A touching reunion between a Midland-Odessa mass shooting victim and his rescuers


"I just can't appreciate them enough. I just wish people can see the other side of our law enforcement officers. What they do, you know?"

MIDLAND, Texas (Big 2/Fox 24) – A full year has passed since fate brought three West Texans together on August 31st, but all three say they never stopped searching for one another in the months that followed.

Efe Obayagbona recalls being en route to Monahans. Working as an independent contractor, he drove semi-trucks for an oilfield company. Then on that Saturday afternoon, a curveball hit.

“There’s not a day that goes by that I don’t think about it. What I experienced is something I would never wish on my enemy,” explained Obayagbona. “This side just blew up. Just blew up. Shattered — bones and everything, you know? Then the next thing, bullets were just ripping through my truck.”

Obayagbona was hit three times with a bullet on his wrist, arm and ribs. With his left hand, he steered himself to safety where good samaritans quickly came to his rescue. Among the crowd were his two heroes. 

“We were at the right place at the right time, and we were fortunate to help Efe out,” said Alex Esquibel. “I start applying turniquets, Victoria shows up and she assists. He was our number one priority. You know while I’m back there with him, he was talking about his kids. You know, he didn’t want to leave, he was like ‘My kids, my kids, I’ve got kids’.”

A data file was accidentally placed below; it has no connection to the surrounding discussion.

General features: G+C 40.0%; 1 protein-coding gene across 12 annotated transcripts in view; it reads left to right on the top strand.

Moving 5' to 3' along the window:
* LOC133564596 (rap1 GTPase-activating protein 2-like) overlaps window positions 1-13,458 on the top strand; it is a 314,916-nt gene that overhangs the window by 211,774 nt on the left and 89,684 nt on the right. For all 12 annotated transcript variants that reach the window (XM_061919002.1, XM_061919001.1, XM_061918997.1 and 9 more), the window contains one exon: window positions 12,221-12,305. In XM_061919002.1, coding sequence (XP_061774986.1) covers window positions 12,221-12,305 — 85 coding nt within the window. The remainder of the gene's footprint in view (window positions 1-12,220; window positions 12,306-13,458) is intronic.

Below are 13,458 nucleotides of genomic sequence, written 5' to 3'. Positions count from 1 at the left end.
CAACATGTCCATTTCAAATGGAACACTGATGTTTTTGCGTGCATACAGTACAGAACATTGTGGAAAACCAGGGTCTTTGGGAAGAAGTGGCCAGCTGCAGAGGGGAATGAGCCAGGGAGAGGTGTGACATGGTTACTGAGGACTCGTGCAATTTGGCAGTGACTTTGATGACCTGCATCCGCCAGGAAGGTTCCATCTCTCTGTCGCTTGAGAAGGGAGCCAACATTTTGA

Esquibel was working as a deputy for Midland County Sheriff’s Office. He recalls being out on a call when he was rerouted. His colleague, Victoria Reyes, was an investigator with MCSO’s Mental Health Division.

“Never did we ever expect that something like this would ever take place here in Midland,” said Reyes.

While officiers were answering their call of duty, for Obayagbona, he will never forget the weight of their swift response to his call for help.

“I just can’t appreciate them enough,” said Obayagbona. “I just wish people can see the other side of our law enforcement officers. What they do, you know?”

In the months following, there was healing and forgiving. But forgetting the kindess of a stranger was not an option.

“I’ve made peace with it,” said Reyes. “I think in our profession we have to in order to heal, and you can’t hold that grudge.”

Going forward, they hope to keep in touch wherever life takes them.

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